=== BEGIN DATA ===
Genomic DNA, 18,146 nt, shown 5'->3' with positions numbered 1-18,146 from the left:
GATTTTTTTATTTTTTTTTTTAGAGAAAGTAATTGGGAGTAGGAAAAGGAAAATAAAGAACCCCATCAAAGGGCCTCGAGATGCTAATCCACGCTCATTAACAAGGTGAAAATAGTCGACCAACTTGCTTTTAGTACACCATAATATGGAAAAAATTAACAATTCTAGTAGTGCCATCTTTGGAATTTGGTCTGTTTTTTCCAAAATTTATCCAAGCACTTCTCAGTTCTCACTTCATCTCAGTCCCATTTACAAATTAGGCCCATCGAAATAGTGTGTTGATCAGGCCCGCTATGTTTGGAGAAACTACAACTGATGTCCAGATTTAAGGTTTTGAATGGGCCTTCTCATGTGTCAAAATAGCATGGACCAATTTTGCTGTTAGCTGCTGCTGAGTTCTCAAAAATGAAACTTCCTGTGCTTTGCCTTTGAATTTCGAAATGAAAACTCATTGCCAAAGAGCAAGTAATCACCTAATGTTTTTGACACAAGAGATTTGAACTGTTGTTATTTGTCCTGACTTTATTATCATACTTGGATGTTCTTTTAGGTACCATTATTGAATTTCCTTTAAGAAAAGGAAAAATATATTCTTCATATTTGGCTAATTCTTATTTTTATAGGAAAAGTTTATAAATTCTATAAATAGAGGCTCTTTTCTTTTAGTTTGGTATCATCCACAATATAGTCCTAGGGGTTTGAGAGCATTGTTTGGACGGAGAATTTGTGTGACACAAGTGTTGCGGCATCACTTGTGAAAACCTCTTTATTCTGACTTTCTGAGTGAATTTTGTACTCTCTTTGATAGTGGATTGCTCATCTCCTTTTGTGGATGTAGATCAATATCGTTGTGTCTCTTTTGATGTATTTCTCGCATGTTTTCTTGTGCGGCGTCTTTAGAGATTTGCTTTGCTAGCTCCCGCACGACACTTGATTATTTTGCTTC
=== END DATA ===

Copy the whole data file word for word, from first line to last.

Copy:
Genomic DNA, 18,146 nt, shown 5'->3' with positions numbered 1-18,146 from the left:
GATTTTTTTATTTTTTTTTTTAGAGAAAGTAATTGGGAGTAGGAAAAGGAAAATAAAGAACCCCATCAAAGGGCCTCGAGATGCTAATCCACGCTCATTAACAAGGTGAAAATAGTCGACCAACTTGCTTTTAGTACACCATAATATGGAAAAAATTAACAATTCTAGTAGTGCCATCTTTGGAATTTGGTCTGTTTTTTCCAAAATTTATCCAAGCACTTCTCAGTTCTCACTTCATCTCAGTCCCATTTACAAATTAGGCCCATCGAAATAGTGTGTTGATCAGGCCCGCTATGTTTGGAGAAACTACAACTGATGTCCAGATTTAAGGTTTTGAATGGGCCTTCTCATGTGTCAAAATAGCATGGACCAATTTTGCTGTTAGCTGCTGCTGAGTTCTCAAAAATGAAACTTCCTGTGCTTTGCCTTTGAATTTCGAAATGAAAACTCATTGCCAAAGAGCAAGTAATCACCTAATGTTTTTGACACAAGAGATTTGAACTGTTGTTATTTGTCCTGACTTTATTATCATACTTGGATGTTCTTTTAGGTACCATTATTGAATTTCCTTTAAGAAAAGGAAAAATATATTCTTCATATTTGGCTAATTCTTATTTTTATAGGAAAAGTTTATAAATTCTATAAATAGAGGCTCTTTTCTTTTAGTTTGGTATCATCCACAATATAGTCCTAGGGGTTTGAGAGCATTGTTTGGACGGAGAATTTGTGTGACACAAGTGTTGCGGCATCACTTGTGAAAACCTCTTTATTCTGACTTTCTGAGTGAATTTTGTACTCTCTTTGATAGTGGATTGCTCATCTCCTTTTGTGGATGTAGATCAATATCGTTGTGTCTCTTTTGATGTATTTCTCGCATGTTTTCTTGTGCGGCGTCTTTAGAGATTTGCTTTGCTAGCTCCCGCACGACACTTGATTATTTTGCTTC